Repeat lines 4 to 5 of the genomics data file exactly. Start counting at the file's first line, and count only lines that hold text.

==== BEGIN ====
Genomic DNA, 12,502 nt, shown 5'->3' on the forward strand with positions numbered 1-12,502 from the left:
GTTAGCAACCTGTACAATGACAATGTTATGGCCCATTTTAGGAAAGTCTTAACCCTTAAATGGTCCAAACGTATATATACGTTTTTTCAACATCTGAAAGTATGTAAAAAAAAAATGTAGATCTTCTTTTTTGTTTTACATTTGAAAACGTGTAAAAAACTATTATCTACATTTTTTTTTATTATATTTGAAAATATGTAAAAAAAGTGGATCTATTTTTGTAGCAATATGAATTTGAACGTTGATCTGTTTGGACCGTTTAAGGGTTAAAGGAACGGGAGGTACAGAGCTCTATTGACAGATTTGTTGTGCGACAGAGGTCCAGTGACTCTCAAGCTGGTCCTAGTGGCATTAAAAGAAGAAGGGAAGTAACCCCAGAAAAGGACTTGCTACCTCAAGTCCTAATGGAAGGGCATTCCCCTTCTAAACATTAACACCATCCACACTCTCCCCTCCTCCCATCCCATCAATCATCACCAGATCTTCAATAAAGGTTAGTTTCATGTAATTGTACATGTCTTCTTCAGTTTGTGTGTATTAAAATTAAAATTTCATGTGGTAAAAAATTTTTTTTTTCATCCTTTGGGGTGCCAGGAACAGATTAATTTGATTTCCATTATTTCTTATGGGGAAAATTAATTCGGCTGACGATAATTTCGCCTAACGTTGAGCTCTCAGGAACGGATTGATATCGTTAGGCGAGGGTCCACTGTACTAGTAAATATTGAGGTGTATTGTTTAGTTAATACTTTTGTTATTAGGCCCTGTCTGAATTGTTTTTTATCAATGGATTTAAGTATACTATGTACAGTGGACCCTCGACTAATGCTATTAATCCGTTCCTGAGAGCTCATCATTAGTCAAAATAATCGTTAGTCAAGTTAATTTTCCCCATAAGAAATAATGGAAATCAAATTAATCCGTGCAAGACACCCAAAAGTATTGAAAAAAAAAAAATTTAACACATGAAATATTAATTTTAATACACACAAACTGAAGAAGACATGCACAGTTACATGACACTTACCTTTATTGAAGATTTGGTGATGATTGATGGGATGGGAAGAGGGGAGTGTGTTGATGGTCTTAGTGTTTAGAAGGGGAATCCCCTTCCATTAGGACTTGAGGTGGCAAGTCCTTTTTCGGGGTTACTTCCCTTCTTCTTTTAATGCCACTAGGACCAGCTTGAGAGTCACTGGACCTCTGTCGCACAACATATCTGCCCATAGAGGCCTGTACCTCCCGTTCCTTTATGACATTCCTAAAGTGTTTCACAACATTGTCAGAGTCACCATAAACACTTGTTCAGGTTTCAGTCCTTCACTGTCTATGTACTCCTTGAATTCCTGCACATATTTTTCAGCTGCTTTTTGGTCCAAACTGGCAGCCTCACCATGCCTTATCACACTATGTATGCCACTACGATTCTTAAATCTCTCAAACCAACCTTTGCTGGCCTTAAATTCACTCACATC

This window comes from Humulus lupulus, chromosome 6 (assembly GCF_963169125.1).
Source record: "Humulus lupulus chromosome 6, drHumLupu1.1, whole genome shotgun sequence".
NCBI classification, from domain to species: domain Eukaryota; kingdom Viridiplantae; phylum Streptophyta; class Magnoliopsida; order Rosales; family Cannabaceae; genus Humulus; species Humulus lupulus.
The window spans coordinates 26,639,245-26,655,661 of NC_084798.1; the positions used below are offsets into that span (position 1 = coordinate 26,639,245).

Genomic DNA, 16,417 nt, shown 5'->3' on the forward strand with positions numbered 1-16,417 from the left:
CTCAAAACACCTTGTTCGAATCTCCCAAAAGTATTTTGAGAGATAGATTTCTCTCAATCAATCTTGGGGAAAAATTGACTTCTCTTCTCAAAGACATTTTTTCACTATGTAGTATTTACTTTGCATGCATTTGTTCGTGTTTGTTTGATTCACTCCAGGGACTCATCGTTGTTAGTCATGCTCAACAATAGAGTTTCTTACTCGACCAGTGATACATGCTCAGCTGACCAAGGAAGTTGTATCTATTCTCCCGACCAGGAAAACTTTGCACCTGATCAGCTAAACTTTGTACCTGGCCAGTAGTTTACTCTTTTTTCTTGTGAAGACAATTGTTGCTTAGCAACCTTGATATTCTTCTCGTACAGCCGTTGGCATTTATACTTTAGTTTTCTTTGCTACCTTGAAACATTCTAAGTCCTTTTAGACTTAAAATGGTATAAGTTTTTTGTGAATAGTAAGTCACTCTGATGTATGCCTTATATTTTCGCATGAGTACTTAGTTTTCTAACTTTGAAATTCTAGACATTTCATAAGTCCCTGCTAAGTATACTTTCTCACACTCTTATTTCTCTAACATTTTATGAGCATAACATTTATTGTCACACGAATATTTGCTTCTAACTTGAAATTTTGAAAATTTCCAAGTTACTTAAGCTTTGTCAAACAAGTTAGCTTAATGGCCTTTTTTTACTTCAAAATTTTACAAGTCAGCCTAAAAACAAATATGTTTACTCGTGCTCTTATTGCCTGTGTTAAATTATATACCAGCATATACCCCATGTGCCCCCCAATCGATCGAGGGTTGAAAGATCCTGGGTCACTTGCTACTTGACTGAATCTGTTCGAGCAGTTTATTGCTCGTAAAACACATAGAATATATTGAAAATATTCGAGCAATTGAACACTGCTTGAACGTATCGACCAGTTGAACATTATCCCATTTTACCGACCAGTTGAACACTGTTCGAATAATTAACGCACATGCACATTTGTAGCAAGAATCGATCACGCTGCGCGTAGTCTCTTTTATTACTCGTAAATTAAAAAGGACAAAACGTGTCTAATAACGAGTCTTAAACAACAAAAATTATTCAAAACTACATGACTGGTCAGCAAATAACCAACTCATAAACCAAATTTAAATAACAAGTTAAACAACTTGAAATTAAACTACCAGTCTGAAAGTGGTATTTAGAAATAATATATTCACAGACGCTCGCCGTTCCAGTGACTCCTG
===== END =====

Source record: "Humulus lupulus chromosome 6, drHumLupu1.1, whole genome shotgun sequence".
NCBI classification, from domain to species: domain Eukaryota; kingdom Viridiplantae; phylum Streptophyta; class Magnoliopsida; order Rosales; family Cannabaceae; genus Humulus; species Humulus lupulus.